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16 April 2010, 19:23

Tool for cracking Office encryption in minutes

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Microsoft Office logo An implementation flaw allows attackers to bypass the encryption mechanism used for Microsoft Office documents. Although this isn't news, having been made public in 2005, no (officially acknowledged) attack or tool for exploiting the vulnerability has existed until now. Which probably explains why Microsoft has never fixed the problem with an update for older versions of Office.

French crypto expert Eric Filiol in his presentationPDF at the recent Black Hat security conference emphasised that the situation has now changed. He says his tool can decrypt a document within a few minutes. Filiol said he began working on the statistical analysis of the RC4 algorithm used in Office back in 1994. Talking to heise Security, the expert explained why he has only now published his results: "I was employed by the French military at the time. Everything I did was classified. Now I am free speak about it."

The crypto expert's analysis of RC4-encoded data took advantage of the fact that many implementations of the algorithm are flawed. For RC4 to produce reliable encryption, no key can ever be used more than once. For example, the main reason why the WEP (Wired Equivalent Privacy) encryption used in wireless LANs was cracked so thoroughly was that there weren't enough initialisation vectors (IV) to provide sufficient key variations. Frequently packets appeared that had been encoded via identical combinations of the same IV and an already static password.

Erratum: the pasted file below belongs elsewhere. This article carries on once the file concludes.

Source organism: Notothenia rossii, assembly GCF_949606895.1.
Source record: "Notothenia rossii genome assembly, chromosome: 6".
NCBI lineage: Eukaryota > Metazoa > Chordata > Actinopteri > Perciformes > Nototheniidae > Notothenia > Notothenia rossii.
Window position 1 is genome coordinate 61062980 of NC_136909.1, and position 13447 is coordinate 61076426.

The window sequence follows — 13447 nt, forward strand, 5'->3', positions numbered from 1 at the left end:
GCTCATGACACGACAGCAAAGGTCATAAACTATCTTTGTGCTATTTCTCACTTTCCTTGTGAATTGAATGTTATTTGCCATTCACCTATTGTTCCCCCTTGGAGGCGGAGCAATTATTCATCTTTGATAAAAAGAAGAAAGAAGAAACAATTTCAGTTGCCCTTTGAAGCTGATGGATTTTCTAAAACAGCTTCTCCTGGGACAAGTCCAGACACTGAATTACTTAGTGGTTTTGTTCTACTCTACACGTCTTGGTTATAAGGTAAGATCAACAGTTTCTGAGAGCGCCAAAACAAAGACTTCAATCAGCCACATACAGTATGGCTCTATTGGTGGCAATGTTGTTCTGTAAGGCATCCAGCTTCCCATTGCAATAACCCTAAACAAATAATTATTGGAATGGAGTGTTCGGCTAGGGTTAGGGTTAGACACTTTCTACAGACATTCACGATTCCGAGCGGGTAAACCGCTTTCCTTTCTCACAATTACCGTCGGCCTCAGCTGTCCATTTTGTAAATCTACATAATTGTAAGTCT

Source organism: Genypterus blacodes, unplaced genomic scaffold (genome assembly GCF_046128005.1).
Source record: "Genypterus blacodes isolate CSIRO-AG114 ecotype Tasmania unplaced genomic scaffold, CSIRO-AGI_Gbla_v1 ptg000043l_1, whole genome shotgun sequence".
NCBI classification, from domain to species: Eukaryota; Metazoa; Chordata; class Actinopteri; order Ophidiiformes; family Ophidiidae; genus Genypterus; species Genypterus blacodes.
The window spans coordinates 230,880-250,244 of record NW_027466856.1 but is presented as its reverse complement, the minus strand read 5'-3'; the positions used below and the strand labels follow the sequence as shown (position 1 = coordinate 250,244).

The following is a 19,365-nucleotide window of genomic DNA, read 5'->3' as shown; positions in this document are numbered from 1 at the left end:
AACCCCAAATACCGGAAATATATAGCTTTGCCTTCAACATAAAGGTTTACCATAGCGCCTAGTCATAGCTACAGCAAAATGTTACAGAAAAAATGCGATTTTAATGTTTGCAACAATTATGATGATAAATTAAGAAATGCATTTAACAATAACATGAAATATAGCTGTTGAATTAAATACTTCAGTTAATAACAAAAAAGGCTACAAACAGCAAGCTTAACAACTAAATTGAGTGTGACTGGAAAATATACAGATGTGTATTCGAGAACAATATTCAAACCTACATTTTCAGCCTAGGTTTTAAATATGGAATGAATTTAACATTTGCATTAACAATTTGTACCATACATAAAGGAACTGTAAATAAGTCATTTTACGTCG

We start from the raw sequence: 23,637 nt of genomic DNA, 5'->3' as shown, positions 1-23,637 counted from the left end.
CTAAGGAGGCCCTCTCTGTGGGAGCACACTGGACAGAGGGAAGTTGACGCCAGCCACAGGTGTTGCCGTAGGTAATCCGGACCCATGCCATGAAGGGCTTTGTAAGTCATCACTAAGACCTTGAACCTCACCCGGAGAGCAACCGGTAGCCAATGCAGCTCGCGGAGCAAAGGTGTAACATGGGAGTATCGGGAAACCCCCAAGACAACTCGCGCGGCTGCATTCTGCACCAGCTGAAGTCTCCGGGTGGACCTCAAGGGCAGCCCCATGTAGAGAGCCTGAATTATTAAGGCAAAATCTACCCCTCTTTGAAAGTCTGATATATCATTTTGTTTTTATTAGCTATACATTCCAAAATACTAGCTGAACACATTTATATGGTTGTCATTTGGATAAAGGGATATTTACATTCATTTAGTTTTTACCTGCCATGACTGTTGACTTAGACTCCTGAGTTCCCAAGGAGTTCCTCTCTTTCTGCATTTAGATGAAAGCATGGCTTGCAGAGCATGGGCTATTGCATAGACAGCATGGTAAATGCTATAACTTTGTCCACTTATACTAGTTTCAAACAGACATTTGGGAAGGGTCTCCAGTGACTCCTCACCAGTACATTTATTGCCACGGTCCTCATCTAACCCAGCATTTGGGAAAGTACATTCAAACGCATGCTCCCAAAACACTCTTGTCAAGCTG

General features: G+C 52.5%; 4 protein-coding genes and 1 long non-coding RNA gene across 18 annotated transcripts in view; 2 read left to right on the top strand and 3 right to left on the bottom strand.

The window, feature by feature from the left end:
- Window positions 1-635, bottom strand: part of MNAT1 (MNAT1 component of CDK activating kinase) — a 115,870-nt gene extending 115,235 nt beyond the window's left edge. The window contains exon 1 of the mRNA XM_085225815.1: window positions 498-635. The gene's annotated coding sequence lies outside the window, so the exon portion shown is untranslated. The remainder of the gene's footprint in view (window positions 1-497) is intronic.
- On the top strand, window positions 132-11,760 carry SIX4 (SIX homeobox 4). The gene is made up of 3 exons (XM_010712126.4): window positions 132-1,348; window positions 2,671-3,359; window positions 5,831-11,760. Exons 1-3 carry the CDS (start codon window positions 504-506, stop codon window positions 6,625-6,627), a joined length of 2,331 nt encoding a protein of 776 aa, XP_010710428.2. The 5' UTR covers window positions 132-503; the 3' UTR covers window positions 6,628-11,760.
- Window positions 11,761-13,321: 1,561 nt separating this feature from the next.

Filiol (and Hongjun Wu back in 2005) found a similar implementation flaw in all Microsoft Office packages up to and including version 2003. According to Filiol, Office versions from 2007 are not affected because Microsoft uses the AES algorithm in these versions. Nevertheless, the problem is relevant because the predecessors of Office 2007 are still likely to hold the biggest market share.

Microsoft's implementation of RC4 has the following flaw: keys are not automatically replaced when a new version of an existing Word document or Excel spreadsheet is generated. By comparing two such file versions that are encoded using the same key, Filiol's software – which the French crypto expert doesn't intend to publish – can determine the plain text within minutes.

According to Filiol, the software only needs to compare the backup copy, which Office applications automatically generate in encrypted form when a file is opened, with the respective original document. Apparently the only requirement is that there is a minimal difference between the files. Even a date that is updated when opening the file represents sufficient variation for comparing the files. The crypto expert explains that, during his tests, *.tmp files restored via a data recovery tool were always sufficient to achieve success.

It remains to be seen whether Microsoft, who don't appear to have known about the new findings before Filiol's presentation, will now fix the problem with a software update. Unofficial company sources said that the problem isn't serious enough – especially because Microsoft Office users can encrypt their files with other freely available programs.

(Uli Ries)


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